Send to

Choose Destination
Brain Behav Immun. 2007 Nov;21(8):1096-108. Epub 2007 Aug 28.

Winter day lengths enhance T lymphocyte phenotypes, inhibit cytokine responses, and attenuate behavioral symptoms of infection in laboratory rats.

Author information

Department of Psychology, Institute for Mind and Biology, University of Chicago, 940 E. 57th Street, Chicago, IL 60637, USA.


Annual variations in day length (photoperiod) trigger changes in the immune and reproductive system of seasonally-breeding animals. The purpose of this study was to determine whether photoperiodic changes in immunity depend on concurrent photoperiodic responses in the reproductive system, or whether immunological responses to photoperiod occur independent of reproductive responses. Here we report photoperiodic changes in enumerative, functional, and behavioral aspects of the immune system, and in immunomodulatory glucocorticoid secretion, in reproductively non-photoperiodic Wistar rats. T-cell numbers (CD3+, CD8+, CD8+CD25+, CD4+CD25+) were higher in the blood of rats housed in short as opposed to long-day lengths for 10 weeks. Following a simulated bacterial infection (Escherichia coli LPS; 125 microg/kg) the severity of several acute-phase sickness behaviors (anorexia, cachexia, neophobia, and social withdrawal) were attenuated in short days. LPS-stimulated IL-1beta and IL-6 production were comparable between photoperiods, but plasma TNFalpha was higher in long-day relative to short-day rats. In addition, corticosterone concentrations were higher in short-day relative to long-day rats. The data are consistent with the hypothesis that photoperiodic regulation of the immune system can occur entirely independently of photoperiodic regulation of the reproductive system. In the absence of concurrent reproductive responses, short days increase the numbers of leukocytes capable of immunosurveillance and inhibition of inflammatory responses, increase proinflammatory cytokine production, increase immunomodulatory glucocorticoid secretion, and ultimately attenuate behavioral responses to infection. Seasonal changes in the host immune system, endocrine system, and behavior may contribute to the seasonal variability in disease outcomes, even in reproductively non-photoperiodic mammals.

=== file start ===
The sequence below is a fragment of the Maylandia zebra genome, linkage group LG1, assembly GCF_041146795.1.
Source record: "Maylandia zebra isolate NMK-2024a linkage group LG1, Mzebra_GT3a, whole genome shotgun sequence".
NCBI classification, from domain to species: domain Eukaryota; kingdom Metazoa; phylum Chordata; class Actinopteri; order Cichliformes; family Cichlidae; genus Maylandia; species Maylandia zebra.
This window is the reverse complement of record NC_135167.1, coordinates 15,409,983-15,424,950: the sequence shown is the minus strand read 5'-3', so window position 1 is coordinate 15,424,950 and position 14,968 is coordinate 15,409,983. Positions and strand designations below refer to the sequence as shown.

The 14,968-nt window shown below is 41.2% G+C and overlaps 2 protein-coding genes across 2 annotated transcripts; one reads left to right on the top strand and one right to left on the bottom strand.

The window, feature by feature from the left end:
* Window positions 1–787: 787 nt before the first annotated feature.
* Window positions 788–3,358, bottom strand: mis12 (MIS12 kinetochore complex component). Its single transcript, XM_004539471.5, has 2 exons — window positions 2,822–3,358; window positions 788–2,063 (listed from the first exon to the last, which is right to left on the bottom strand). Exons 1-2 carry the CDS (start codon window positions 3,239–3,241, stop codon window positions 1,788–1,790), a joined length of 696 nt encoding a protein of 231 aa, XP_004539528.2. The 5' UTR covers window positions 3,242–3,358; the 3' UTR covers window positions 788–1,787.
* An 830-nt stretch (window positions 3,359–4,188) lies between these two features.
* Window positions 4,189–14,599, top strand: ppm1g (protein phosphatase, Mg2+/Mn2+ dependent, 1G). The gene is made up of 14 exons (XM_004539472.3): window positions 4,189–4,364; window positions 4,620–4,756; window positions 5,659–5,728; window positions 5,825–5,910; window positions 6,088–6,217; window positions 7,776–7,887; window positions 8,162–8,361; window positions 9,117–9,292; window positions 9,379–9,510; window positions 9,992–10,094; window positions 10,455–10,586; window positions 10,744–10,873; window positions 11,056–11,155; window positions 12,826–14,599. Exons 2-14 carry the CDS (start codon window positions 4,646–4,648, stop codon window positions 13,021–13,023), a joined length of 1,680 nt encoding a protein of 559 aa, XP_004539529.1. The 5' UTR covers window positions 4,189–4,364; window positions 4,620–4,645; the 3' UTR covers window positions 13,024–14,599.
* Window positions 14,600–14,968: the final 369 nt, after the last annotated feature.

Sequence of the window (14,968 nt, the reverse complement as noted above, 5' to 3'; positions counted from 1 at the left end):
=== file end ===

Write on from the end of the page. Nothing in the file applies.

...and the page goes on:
[Indexed for MEDLINE]
Free PMC Article

Supplemental Content

Full text links

Icon for Elsevier Science Icon for PubMed Central
Loading ...
Support Center